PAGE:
According to a recent opinion poll, more than seven in ten voters agree the Brexit process has shown that the UK’s political system needs a complete overhaul.
Moreover, three quarters also agree that the Brexit process, since the Leave vote in 2016, has shown that the current political class are not up to the job. And a similar number say politicians are out of touch with the mood of the country, with just under 70% saying their voice is not heard in politics today.
Although opinion polls have proved untrustworthy in the past, the emphatic nature of these results indicate something that has been obvious to most (non-mainstream media) observers for a while.
The British political system is broken!
Not only is the current electoral system rigged (to favour the two main political parties, which are totally dysfunctional themselves) but the respective representation of the historic nations of the UK, following devolution, is skewed against England. During the 2015 general election, the prospect of a Labour government propped up by the Scottish National Party was raised by the Tory press in order to counter the Labour campaign in England, while the Northern Irish DUP, following the 2017 general election, currently props up the hopeless Theresa May administration.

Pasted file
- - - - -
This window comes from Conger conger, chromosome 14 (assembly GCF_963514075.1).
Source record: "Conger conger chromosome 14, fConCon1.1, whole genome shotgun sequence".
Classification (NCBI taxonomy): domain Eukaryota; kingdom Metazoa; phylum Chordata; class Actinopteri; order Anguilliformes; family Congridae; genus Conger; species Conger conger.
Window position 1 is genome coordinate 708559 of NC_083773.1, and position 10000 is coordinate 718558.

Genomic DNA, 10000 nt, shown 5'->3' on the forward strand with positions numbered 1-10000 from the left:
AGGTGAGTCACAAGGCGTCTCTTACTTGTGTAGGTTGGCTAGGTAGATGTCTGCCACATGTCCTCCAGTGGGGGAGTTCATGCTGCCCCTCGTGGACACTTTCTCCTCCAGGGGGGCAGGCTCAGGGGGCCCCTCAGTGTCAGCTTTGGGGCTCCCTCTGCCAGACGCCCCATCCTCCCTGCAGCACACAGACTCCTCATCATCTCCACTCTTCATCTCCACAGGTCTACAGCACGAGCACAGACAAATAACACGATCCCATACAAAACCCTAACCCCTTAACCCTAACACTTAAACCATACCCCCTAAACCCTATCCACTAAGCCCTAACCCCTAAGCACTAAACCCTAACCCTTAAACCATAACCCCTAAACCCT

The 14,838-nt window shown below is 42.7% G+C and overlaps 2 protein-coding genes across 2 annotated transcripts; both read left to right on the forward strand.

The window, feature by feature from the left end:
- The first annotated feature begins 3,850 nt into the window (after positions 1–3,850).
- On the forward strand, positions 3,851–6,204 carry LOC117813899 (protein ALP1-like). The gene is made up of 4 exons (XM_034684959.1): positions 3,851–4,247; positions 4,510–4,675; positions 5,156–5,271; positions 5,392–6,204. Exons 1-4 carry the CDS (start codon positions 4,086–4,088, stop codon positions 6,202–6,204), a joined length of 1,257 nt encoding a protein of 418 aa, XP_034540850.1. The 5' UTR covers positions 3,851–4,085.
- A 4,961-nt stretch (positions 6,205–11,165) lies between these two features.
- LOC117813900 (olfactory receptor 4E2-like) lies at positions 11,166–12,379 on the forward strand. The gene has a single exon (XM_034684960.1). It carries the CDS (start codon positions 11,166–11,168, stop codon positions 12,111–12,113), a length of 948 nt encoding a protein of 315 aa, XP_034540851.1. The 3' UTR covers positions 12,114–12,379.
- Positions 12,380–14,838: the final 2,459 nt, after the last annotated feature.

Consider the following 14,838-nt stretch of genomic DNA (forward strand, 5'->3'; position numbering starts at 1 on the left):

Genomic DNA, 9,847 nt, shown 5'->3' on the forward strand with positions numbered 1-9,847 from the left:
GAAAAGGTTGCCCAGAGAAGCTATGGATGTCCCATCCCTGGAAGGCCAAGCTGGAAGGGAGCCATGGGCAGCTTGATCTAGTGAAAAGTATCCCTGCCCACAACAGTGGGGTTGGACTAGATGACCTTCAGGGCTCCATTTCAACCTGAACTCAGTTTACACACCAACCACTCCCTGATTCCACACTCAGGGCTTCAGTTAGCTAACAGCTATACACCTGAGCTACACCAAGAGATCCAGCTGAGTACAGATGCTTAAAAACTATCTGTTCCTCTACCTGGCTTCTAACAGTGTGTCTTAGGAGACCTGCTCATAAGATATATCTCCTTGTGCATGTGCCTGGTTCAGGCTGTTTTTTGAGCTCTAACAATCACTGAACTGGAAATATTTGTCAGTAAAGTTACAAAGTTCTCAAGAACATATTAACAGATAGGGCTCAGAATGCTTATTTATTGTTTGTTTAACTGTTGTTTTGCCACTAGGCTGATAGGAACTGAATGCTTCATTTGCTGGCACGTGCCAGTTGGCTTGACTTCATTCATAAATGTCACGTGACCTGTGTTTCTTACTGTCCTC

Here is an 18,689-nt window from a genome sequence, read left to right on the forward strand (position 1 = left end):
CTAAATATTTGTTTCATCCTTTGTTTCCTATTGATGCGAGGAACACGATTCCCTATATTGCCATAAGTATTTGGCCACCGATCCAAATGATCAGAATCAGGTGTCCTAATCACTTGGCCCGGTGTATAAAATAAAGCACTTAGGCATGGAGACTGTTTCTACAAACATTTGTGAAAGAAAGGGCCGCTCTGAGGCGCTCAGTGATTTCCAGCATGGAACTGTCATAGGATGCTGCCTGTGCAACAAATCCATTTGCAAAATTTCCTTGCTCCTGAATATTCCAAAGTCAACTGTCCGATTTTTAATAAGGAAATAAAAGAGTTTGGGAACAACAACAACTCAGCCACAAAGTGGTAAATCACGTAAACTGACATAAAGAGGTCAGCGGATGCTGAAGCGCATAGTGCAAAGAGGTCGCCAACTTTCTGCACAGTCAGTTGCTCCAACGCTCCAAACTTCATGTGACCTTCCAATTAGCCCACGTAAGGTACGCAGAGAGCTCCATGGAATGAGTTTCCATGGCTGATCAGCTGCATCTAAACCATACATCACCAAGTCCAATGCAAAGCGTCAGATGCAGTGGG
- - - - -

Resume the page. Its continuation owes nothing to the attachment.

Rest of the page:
For a political system to work for the ordinary people of a country, it must be representative of their views and not just echo the middle class prejudices of a small number of metropolitan liberals working for the party machines and their proxy media in London. And, for the UK to survive, it must reflect the respective weight of the constituent nations, so that a smaller part is unable to hold the larger part hostage to its skewed agenda. That means a proportional representation electoral system must be established (which will instantly reboot the corrupt party system) reducing the number of MPs to a manageable and more efficient size; the venal (and unelected) House of Lords should be abolished; and the devolved parliaments in Scotland, Wales and Ulster made to work for their money.
Only then will the UK get a political class that reflects the views of the people who elect them, so that the majority of people don’t feel neglected or ignored, which, arguably, was the dynamic that led to Brexit in the first place.